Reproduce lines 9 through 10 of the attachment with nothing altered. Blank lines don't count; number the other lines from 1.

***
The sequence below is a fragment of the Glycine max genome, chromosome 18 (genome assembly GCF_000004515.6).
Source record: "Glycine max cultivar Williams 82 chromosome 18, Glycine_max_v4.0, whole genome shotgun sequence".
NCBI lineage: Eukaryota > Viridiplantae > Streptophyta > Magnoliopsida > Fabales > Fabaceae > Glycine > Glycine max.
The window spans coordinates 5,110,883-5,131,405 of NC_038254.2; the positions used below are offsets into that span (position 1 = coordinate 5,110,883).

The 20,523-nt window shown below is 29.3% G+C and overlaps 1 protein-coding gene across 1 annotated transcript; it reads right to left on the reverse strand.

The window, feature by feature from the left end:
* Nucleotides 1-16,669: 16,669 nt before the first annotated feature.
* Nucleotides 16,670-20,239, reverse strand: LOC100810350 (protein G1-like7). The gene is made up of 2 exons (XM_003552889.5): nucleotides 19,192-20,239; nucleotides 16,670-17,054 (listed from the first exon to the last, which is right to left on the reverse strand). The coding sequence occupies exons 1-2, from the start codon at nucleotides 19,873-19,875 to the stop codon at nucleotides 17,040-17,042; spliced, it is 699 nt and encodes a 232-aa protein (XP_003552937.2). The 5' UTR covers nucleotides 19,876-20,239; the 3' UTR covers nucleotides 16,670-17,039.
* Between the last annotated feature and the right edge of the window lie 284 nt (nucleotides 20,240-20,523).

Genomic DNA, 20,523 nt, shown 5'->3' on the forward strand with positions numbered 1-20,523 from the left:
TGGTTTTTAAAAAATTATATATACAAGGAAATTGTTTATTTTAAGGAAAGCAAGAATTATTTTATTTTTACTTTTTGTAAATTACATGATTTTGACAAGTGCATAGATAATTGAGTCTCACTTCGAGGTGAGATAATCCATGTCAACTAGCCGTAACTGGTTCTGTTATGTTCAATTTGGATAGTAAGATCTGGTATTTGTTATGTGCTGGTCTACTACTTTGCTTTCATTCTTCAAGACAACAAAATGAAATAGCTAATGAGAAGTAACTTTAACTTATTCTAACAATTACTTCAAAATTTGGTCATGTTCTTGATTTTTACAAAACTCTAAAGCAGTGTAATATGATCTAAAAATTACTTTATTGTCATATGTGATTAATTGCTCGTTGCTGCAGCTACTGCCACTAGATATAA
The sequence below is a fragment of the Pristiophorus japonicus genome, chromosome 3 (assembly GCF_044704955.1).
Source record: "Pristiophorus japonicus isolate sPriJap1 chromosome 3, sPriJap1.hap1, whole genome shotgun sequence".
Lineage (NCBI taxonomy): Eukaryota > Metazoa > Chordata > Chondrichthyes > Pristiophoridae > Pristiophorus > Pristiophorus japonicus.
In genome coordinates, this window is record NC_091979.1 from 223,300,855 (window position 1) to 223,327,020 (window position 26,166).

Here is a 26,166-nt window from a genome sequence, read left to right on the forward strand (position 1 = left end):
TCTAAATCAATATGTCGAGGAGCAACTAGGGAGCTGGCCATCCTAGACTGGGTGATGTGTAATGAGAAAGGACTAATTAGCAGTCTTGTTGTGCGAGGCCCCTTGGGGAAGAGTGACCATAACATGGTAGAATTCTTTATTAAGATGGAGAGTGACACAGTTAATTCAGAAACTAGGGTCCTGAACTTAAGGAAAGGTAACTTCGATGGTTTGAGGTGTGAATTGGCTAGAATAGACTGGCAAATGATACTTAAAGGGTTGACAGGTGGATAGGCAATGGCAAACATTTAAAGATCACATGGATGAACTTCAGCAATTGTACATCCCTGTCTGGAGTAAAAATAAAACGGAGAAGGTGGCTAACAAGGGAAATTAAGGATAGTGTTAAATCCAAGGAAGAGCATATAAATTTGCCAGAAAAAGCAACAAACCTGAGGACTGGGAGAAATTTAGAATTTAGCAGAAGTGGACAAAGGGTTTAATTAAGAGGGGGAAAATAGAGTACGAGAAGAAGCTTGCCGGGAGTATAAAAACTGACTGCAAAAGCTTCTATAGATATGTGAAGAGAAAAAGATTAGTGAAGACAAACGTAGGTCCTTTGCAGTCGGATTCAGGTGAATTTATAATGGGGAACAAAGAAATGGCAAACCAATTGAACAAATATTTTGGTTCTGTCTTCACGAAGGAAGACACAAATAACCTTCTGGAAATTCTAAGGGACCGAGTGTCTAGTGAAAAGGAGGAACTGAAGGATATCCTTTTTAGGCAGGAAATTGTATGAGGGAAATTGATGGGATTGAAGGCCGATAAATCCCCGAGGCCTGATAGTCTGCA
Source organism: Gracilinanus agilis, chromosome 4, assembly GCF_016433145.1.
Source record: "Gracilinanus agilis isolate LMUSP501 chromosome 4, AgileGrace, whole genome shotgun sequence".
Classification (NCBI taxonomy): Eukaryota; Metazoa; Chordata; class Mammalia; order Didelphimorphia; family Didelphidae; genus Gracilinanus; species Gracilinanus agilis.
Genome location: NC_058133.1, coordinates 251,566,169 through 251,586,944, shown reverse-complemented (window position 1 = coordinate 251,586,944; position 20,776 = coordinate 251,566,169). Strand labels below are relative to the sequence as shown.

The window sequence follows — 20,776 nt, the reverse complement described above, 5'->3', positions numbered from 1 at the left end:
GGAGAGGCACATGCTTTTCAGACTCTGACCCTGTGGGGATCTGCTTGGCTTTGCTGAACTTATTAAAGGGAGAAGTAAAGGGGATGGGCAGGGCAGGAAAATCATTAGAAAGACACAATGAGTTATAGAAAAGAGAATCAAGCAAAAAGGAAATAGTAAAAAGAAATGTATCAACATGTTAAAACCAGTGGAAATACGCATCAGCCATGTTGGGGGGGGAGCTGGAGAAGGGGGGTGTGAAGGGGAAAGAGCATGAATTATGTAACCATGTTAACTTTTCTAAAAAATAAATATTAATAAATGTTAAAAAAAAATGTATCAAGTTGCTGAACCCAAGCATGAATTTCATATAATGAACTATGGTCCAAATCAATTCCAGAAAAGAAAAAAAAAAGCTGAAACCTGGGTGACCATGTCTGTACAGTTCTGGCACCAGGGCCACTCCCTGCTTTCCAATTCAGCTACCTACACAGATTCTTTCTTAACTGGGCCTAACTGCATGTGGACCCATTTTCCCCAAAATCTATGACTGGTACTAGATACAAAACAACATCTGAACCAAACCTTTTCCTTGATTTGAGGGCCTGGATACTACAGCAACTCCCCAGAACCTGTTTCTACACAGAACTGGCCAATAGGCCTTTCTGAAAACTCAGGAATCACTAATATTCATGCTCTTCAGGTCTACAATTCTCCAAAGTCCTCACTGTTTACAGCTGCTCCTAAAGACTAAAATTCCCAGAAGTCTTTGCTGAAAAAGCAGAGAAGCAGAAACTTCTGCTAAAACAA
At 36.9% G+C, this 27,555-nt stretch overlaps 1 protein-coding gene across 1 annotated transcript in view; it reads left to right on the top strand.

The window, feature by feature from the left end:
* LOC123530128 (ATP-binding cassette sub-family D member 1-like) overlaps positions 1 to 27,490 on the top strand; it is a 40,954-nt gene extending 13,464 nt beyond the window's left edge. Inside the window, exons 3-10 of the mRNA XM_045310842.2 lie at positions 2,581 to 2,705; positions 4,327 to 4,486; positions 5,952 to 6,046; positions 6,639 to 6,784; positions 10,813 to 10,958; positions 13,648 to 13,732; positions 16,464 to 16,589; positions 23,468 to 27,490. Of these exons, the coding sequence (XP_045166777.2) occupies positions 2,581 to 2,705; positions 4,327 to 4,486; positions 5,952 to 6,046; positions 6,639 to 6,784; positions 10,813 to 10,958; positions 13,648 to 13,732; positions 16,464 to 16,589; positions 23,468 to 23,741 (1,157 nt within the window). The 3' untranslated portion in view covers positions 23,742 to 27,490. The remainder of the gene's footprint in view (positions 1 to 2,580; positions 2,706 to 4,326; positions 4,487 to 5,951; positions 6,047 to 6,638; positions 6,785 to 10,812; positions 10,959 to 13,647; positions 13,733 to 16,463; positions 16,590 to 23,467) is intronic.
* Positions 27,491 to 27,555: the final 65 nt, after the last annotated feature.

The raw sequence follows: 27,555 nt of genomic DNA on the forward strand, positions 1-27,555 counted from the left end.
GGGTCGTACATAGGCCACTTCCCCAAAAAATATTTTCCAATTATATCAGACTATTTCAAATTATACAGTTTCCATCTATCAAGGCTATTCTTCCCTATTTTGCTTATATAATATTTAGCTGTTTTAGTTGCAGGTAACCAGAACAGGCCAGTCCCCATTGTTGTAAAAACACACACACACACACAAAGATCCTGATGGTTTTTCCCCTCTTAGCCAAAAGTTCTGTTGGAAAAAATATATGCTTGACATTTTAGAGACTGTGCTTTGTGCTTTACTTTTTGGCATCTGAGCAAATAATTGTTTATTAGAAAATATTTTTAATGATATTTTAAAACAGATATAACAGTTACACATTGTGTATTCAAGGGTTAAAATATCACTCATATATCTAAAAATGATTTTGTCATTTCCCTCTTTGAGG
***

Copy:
* Between the last annotated feature and the right edge of the window lie 284 nt (nucleotides 20,240-20,523).

Genomic DNA, 20,523 nt, shown 5'->3' on the forward strand with positions numbered 1-20,523 from the left: